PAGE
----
ASEAN Beat | Politics | Southeast Asia

What Lies Ahead for Singapore’s Succession Dynamics?

This year’s iteration of the prime minister’s National Day Rally speech was scrutinized for a sense of the country’s political future.

Erin Cook
What Lies Ahead for Singapore’s Succession Dynamics?

A previous photo of Singapore Prime Minister Lee Hsien Loong.

Credit: Flickr/Karen

Singapore’s annual August 9 National Day celebrations are typically a feat of red, white, and glory. Flyovers, fireworks, and colorful performances celebrate the country’s independence, which occurred following its separation from Malaysia in 1965.

But it’s the National Day Rally speech given by the prime minister a week or two afterwards that gives Singapore and the world the clearest idea of what to expect in the year ahead for the Lion City. With an election expected to be called any minute now, the address had taken on extra significance this year.

A widely shared text message purporting to be from the Election Department declaring poll day next month spread prior to the address by current premier Lee Hsien Loong, which had been scheduled for August 18. While it was quickly debunked by the agency as a hoax, it showed pre-election speculation at fever pitch. The election, which must be held by April 2021, was avoided in Lee’s speech itself, leaving the rumor mill to continue churning.

This month’s address is expected to be one of the prime minister’s last if succession plans go as hoped. Lee seemingly approved of Finance Minister Heng Swee Keat as successor late last year following negotiations among the so-called 4G and his ascension to the upper echelons of the governing People’s Action Party, which has ruled Singapore singe independence.

As Singaporean journalist Kirsten Han wrote earlier for the Lowy Institute, a key indicator that an election is imminent in the city-state is if the Electoral Boundaries Review Committee has met. This body is tasked with redrawing boundaries prior to every vote and must be finalized before the campaigning period begins. Han notes that as of July, the committee had yet to meet suggesting a poll date is unlikely within the immediate future.

Enjoying this article? Click here to subscribe for full access. Just $5 a month.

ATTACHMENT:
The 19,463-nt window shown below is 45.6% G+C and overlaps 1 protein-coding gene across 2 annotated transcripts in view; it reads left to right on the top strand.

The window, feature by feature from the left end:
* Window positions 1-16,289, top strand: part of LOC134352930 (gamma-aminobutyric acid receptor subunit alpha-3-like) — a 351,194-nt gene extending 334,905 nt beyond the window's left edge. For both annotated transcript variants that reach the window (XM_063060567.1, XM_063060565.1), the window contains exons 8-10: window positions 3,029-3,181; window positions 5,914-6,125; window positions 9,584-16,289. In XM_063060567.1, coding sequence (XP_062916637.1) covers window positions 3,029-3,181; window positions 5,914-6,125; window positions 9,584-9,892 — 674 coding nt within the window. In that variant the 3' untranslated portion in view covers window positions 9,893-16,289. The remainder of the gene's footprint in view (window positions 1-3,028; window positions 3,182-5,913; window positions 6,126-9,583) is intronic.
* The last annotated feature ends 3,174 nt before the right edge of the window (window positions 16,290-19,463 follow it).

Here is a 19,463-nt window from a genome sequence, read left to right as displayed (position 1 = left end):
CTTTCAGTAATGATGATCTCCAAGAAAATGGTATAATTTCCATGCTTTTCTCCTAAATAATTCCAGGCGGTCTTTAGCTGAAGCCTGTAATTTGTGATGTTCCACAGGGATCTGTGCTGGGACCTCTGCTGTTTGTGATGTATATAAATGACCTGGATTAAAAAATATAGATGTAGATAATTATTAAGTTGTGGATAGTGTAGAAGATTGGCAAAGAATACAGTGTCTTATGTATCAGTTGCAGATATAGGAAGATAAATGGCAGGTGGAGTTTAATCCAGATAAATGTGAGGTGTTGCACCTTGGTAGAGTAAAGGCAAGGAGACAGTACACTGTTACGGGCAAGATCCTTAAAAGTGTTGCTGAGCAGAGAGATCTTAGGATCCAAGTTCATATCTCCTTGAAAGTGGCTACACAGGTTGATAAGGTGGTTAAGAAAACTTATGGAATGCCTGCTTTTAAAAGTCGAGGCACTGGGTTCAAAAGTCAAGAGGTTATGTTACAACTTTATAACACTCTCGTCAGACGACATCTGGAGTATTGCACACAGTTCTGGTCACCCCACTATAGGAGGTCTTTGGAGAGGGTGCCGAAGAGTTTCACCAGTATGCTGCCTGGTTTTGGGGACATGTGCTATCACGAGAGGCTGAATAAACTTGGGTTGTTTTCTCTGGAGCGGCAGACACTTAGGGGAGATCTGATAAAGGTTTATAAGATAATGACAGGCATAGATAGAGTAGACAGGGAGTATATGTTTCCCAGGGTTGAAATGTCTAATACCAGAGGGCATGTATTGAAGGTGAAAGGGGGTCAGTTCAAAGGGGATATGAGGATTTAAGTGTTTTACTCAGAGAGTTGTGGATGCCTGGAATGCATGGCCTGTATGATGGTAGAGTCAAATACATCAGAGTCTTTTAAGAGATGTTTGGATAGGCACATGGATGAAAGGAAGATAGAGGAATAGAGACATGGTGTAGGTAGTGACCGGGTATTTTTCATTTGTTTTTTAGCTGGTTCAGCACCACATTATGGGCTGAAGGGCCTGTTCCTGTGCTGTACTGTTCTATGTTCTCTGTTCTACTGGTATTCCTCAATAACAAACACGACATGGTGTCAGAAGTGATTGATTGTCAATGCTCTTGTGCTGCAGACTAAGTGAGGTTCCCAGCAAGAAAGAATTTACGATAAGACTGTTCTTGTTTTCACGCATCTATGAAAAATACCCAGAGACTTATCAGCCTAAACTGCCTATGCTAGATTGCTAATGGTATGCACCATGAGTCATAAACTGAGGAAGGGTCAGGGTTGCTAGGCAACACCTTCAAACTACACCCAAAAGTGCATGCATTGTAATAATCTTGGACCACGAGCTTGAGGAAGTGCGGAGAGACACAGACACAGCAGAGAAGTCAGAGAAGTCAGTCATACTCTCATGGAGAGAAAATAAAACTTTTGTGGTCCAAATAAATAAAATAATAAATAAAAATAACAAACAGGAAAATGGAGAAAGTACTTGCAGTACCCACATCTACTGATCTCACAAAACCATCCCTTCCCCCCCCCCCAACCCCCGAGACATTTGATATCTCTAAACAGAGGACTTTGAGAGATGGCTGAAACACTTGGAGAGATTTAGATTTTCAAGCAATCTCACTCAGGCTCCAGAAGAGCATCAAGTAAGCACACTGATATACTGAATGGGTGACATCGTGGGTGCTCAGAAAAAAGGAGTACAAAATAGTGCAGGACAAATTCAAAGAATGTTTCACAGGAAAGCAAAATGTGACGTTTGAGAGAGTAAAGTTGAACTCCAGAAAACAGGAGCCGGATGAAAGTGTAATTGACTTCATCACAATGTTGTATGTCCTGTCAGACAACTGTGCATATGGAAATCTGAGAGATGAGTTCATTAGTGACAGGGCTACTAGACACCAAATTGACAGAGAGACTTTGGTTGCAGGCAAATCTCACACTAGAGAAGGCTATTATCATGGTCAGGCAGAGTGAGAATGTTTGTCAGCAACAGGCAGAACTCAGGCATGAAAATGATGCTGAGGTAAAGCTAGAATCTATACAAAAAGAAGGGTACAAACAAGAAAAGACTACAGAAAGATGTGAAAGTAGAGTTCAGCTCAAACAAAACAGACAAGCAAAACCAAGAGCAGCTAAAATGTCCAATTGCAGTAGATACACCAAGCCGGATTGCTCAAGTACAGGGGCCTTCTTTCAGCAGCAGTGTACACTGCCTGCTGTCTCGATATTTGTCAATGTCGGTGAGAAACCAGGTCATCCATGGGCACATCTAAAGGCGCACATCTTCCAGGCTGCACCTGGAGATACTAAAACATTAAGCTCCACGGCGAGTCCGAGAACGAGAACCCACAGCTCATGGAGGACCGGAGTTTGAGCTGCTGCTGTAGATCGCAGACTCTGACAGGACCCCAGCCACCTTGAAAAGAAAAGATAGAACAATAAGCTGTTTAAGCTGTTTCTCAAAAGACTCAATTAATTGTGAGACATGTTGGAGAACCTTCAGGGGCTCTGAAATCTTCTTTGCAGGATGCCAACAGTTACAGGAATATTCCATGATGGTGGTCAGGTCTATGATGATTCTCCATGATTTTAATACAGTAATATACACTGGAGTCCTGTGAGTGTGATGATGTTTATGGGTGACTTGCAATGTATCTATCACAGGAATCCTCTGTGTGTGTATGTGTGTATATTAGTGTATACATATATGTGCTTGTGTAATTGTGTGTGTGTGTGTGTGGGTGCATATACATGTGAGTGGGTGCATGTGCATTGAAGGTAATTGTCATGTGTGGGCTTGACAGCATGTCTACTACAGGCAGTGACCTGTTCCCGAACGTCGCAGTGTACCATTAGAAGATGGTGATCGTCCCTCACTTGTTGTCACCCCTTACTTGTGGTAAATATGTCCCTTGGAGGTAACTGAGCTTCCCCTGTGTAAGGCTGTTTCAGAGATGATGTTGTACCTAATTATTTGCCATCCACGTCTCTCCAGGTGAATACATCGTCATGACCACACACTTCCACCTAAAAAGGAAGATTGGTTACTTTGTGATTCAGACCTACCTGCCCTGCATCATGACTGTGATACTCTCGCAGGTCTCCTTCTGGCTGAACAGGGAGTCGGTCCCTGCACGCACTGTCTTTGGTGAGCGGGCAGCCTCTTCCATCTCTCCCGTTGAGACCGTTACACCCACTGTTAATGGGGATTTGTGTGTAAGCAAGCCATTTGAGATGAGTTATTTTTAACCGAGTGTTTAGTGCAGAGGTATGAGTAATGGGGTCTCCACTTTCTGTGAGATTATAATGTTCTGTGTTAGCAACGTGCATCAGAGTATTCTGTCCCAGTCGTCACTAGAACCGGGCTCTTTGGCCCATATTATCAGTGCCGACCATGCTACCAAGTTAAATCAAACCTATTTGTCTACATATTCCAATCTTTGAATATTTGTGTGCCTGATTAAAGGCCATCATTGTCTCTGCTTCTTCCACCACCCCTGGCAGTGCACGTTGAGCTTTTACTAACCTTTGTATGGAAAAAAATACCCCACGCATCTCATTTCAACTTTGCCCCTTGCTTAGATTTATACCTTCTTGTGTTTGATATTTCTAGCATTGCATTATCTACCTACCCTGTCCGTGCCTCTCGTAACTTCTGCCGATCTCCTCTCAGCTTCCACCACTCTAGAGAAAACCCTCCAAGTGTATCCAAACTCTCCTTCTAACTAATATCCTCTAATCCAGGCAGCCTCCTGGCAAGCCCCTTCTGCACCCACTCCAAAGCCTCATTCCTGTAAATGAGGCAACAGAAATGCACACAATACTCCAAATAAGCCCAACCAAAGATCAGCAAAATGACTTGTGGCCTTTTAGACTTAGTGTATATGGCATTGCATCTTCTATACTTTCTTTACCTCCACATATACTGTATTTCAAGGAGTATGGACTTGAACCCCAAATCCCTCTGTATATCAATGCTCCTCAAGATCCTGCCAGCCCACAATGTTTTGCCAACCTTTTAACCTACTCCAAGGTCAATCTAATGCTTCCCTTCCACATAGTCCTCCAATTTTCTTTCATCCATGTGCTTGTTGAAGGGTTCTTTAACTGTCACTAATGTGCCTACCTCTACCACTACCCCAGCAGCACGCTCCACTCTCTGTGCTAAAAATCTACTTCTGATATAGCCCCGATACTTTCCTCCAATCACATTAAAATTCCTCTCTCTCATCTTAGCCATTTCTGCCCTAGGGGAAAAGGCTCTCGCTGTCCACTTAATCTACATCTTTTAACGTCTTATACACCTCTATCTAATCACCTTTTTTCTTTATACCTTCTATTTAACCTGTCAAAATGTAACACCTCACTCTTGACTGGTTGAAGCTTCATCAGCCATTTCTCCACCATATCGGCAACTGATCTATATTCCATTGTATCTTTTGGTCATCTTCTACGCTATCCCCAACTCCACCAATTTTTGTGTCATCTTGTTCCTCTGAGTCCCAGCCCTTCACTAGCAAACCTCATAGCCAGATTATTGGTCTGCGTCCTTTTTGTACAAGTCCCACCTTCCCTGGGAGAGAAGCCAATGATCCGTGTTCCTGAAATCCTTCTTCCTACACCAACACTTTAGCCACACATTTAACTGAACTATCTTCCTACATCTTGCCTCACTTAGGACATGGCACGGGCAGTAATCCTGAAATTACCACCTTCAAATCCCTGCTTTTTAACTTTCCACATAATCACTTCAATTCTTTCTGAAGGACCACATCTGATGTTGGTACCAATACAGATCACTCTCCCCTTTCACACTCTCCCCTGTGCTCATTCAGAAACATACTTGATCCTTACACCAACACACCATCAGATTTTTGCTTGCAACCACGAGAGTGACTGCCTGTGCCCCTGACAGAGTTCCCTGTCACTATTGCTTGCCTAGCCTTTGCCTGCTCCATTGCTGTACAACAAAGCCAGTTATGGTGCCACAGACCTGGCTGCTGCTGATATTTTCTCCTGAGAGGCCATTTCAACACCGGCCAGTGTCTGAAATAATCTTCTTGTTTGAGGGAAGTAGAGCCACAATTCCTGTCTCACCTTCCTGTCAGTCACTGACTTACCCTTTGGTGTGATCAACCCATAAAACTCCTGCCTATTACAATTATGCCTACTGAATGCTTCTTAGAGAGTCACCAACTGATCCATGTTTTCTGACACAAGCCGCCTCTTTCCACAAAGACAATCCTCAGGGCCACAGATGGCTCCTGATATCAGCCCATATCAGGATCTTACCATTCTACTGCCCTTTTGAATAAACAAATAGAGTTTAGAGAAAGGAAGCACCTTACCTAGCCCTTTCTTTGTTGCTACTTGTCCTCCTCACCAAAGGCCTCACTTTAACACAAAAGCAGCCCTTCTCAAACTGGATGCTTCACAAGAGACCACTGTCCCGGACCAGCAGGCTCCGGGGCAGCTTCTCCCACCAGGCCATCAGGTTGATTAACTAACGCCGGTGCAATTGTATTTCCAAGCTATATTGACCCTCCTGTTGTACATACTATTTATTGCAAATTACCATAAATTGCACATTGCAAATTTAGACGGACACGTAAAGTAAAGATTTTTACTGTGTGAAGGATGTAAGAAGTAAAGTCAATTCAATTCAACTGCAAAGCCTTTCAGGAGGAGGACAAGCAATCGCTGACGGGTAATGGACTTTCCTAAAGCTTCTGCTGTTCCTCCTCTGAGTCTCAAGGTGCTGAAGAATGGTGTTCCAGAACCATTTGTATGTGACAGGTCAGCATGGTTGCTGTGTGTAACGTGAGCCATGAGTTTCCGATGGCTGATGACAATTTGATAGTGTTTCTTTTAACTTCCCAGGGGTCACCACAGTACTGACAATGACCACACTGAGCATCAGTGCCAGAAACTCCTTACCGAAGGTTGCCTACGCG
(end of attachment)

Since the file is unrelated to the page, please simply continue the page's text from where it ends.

Taking its time is a wise, if not obvious, strategy for the Singaporean government as recession looms over the city-state. Lee danced around the topic in his address, preferring instead to hone in on policy announcements. For instance, an increase in the retirement age was widely expected and will see a gradual increase from the current 62-years-old to 65 by 2030. Lee directly linked this to Singapore’s boast of the longest life expectancy in the world, adding that “we don’t want to spend more years idle in retirement.”

Young Singaporeans can expect greater financial support with higher education fees for lower income students to be dropped from next year. A drop in bursar fees for eligible university students will see government contributions cover 75 percent of fees, up from the current 50 percent, while polytechnic students can expect up to 95 percent of fees to be covered from next year. According to Channel News Asia, a regional media outlet, three out of five students are eligible to receive subsidies of some description.

This will no doubt be a relief to some of Singapore’s best and brightest as the global economy begins to bite. Singapore is particularly affected by the U.S.-China trade war, with the tensions blamed for contracting growth in the second quarter of the year. Growth estimates for 2019 have dropped from 1.5 to 2.5 percent to just 1 percent at best.

“GDP growth in many of Singapore’s key final demand markets in the second half of 2019 is expected to slow from, or remain similar to, that recorded in the first half,” a Trade Ministry statement said earlier in the month following the announcement of the figures. If those numbers change Prime Minister-in-waiting Heng Swee Keat’s announcement that the Finance Ministry is not expecting a full year recession, he is yet to say so.

But rather than focusing on the comparatively short-term economic crisis, Lee spoke emphatically on the much larger existential threat of climate change. Rising sea waters threaten the island’s stability, so much so that Lee has committed S$100 billion to engineering and other measures over the next century. He’s flagged expansion of the controversial land reclamation projects, as well as infrastructure projects at the ports and Changi airport.

“Climate change may seem abstract and distant for many of us, but it is one of the gravest challenges facing humankind,” Lee said during the address. He went on to link recent hotter weather and heavier rainstorms to climate change, saying destructive changes are a matter of “when” not “if” and would be treated accordingly.

Lee’s National Day address is not the type one would expect to see elsewhere in the world on the eve of an election announcement: working later in life and the doom and gloom of climate change hardly sets voter hearts on fire. But in Singapore, where the PAP is effectively guaranteed to continue its unbroken streak of governance, laying out a long-term commitment to shaping the country for the years ahead offers a peek into how the campaign will be run — whenever it’s announced.